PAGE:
Keyword density, the number of times your targeted keywords is used in your content, should not be overdone, because then Google sees it as keyword stuffing, which leads to your website being penalized by Google—and you without readers.
Where to place your keywords
Start with the title. The title of your article should bear the keywords you’re targeting. Customize the URL of your post, so the link of your post bears the keywords as well. In your content, it is ideal to put your targeted keyword in the first 100 words of your article, which then serves as the metadescription (the tiny description below the link, which can be seen on Google search results) of your content once it goes live. Just like the URL, you can customize your metadescription.
Distribute your keywords where the unobservant eyes can’t see. As we have mentioned before, breaking the text with images increases the shareability of your content. Before uploading your photos, make sure their tags bear the keywords you’re targeting. Don’t be lazy. Change the photo tags.
Try the Skyscraper Technique
Most likely you live in a highly urbanized city where skyscrapers compete one another. You can say, content marketing is like that. You are not the only one doing the business. Competition is real, but you want your content to be the highest skyscraper that everyone can see. You have to build that skyscraper. Know your competitors. Read their content. Write a better content than they do. Say your competitor came up with 15 things to blah blah, make 25 things to blah blah. Your content should be more informative and more in-depth for Google to notice it.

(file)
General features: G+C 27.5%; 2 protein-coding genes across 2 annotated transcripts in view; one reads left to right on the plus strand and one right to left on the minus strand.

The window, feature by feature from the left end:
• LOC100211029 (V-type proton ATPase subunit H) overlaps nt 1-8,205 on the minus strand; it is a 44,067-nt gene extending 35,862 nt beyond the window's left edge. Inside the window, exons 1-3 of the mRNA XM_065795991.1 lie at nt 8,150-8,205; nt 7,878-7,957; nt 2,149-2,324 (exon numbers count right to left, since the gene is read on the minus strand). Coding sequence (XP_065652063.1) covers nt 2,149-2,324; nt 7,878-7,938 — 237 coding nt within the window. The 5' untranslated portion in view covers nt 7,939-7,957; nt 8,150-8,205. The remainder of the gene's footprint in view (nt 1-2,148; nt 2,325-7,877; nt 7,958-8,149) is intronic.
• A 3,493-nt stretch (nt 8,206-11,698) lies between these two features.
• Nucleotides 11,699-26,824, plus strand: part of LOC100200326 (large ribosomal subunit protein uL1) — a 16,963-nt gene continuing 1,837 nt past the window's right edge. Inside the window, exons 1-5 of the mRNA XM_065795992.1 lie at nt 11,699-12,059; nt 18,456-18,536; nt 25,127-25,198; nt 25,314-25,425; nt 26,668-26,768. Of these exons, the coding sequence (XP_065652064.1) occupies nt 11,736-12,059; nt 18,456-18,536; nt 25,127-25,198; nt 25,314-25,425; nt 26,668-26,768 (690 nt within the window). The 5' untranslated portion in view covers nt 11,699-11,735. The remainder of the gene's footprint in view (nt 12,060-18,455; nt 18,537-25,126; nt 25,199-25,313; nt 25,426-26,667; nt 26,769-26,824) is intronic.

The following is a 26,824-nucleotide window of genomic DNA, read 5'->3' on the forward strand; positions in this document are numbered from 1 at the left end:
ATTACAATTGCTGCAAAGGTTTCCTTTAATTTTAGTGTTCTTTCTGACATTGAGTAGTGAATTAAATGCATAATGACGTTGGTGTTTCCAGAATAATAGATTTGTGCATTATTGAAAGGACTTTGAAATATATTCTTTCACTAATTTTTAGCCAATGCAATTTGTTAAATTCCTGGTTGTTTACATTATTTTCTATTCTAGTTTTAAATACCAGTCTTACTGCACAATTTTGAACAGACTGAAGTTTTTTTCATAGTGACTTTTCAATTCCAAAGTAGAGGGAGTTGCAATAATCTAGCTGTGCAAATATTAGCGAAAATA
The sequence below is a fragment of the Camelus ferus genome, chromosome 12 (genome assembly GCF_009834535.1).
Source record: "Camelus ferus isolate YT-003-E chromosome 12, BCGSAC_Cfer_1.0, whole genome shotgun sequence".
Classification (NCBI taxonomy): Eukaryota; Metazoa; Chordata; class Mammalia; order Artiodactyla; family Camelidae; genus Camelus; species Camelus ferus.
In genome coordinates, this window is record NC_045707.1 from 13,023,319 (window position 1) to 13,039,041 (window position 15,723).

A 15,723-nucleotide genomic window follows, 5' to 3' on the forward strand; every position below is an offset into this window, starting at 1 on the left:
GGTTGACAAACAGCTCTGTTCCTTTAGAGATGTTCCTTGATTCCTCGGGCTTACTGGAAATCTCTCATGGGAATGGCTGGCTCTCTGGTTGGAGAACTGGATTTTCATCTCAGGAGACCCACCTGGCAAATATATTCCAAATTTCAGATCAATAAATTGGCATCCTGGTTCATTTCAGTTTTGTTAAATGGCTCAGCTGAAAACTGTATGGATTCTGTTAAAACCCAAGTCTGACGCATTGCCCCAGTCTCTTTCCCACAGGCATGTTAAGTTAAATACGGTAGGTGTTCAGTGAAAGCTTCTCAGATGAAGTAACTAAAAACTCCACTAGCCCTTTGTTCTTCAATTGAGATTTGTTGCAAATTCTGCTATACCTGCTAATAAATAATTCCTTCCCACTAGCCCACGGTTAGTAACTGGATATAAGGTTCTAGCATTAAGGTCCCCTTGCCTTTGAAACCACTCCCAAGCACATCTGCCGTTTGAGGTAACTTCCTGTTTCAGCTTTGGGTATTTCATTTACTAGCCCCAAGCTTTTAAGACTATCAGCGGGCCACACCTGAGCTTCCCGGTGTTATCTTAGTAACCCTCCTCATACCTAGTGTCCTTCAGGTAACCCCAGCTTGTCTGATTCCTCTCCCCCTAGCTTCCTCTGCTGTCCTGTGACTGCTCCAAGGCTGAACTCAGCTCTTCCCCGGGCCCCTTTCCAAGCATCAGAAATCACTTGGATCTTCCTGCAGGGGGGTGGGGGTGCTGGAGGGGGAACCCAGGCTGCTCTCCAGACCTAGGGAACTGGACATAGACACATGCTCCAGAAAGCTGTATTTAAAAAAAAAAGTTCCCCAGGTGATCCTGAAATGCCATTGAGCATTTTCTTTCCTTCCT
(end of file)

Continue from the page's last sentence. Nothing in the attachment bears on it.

Reach out to people who have linked up to your competitors. Email and tell them that you have written some awesome content that they might be interested in. This whole process of other websites linking to your website is called backlinking. It is an important factor for awesome SEO.
Learn the difference between “no follow” and “do follow” attributes
This is geeky, but it’s fairly understandable. Once you link to something outside your website, the link is automatically do-follow. It simply means that Google is going to use it as a signal ranking for that website. In the long run, the domain authority of the website (the value of the site) is going to get higher. Back then, self-proclaimed SEO experts abused this loophole to make their own website rank better. They spammed other website’s comment section with their own URL; some even resorted to changing Wikipedia’s reference links. But not for long.
As usual, Google gods stepped in and introduced the nofollow attribute. All comments posted on forums are now automatic nofollows. It signals Google’s boots that these links are not counted for ranking.